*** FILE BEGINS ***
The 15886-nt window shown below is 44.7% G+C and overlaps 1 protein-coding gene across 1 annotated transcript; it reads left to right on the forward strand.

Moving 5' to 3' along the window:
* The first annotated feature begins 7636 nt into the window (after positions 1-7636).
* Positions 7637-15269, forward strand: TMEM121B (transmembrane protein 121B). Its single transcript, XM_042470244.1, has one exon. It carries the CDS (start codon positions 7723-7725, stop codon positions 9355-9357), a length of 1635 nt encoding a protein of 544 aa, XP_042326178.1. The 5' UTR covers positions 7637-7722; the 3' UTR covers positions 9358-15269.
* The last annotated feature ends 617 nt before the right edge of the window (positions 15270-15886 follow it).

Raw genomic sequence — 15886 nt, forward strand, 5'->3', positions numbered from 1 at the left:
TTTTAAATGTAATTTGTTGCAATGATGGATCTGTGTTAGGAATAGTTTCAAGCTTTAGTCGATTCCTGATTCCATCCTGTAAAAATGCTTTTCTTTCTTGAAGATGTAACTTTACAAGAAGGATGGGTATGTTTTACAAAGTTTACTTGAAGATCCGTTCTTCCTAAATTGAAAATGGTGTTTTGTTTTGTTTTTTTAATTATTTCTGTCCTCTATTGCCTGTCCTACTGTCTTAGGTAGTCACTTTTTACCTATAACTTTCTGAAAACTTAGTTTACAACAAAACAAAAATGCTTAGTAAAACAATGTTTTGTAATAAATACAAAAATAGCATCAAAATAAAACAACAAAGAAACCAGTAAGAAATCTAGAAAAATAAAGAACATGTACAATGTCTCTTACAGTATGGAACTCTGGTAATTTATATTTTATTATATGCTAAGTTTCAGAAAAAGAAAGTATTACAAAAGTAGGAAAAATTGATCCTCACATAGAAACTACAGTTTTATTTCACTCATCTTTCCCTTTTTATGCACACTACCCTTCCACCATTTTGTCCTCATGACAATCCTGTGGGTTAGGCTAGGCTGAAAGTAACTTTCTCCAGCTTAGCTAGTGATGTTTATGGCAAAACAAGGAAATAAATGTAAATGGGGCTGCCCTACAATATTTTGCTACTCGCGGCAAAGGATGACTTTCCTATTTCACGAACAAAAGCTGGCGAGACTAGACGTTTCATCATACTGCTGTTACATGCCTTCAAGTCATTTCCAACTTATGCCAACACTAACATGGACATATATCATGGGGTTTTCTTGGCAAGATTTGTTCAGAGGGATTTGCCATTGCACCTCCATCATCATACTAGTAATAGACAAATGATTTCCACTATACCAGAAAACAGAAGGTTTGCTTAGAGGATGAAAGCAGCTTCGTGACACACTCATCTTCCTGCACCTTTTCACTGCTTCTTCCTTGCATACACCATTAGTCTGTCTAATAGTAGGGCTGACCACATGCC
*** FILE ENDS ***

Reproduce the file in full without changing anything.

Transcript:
The 15886-nt window shown below is 44.7% G+C and overlaps 1 protein-coding gene across 1 annotated transcript; it reads left to right on the forward strand.

Moving 5' to 3' along the window:
* The first annotated feature begins 7636 nt into the window (after positions 1-7636).
* Positions 7637-15269, forward strand: TMEM121B (transmembrane protein 121B). Its single transcript, XM_042470244.1, has one exon. It carries the CDS (start codon positions 7723-7725, stop codon positions 9355-9357), a length of 1635 nt encoding a protein of 544 aa, XP_042326178.1. The 5' UTR covers positions 7637-7722; the 3' UTR covers positions 9358-15269.
* The last annotated feature ends 617 nt before the right edge of the window (positions 15270-15886 follow it).

Raw genomic sequence — 15886 nt, forward strand, 5'->3', positions numbered from 1 at the left:
TTTTAAATGTAATTTGTTGCAATGATGGATCTGTGTTAGGAATAGTTTCAAGCTTTAGTCGATTCCTGATTCCATCCTGTAAAAATGCTTTTCTTTCTTGAAGATGTAACTTTACAAGAAGGATGGGTATGTTTTACAAAGTTTACTTGAAGATCCGTTCTTCCTAAATTGAAAATGGTGTTTTGTTTTGTTTTTTTAATTATTTCTGTCCTCTATTGCCTGTCCTACTGTCTTAGGTAGTCACTTTTTACCTATAACTTTCTGAAAACTTAGTTTACAACAAAACAAAAATGCTTAGTAAAACAATGTTTTGTAATAAATACAAAAATAGCATCAAAATAAAACAACAAAGAAACCAGTAAGAAATCTAGAAAAATAAAGAACATGTACAATGTCTCTTACAGTATGGAACTCTGGTAATTTATATTTTATTATATGCTAAGTTTCAGAAAAAGAAAGTATTACAAAAGTAGGAAAAATTGATCCTCACATAGAAACTACAGTTTTATTTCACTCATCTTTCCCTTTTTATGCACACTACCCTTCCACCATTTTGTCCTCATGACAATCCTGTGGGTTAGGCTAGGCTGAAAGTAACTTTCTCCAGCTTAGCTAGTGATGTTTATGGCAAAACAAGGAAATAAATGTAAATGGGGCTGCCCTACAATATTTTGCTACTCGCGGCAAAGGATGACTTTCCTATTTCACGAACAAAAGCTGGCGAGACTAGACGTTTCATCATACTGCTGTTACATGCCTTCAAGTCATTTCCAACTTATGCCAACACTAACATGGACATATATCATGGGGTTTTCTTGGCAAGATTTGTTCAGAGGGATTTGCCATTGCACCTCCATCATCATACTAGTAATAGACAAATGATTTCCACTATACCAGAAAACAGAAGGTTTGCTTAGAGGATGAAAGCAGCTTCGTGACACACTCATCTTCCTGCACCTTTTCACTGCTTCTTCCTTGCATACACCATTAGTCTGTCTAATAGTAGGGCTGACCACATGCC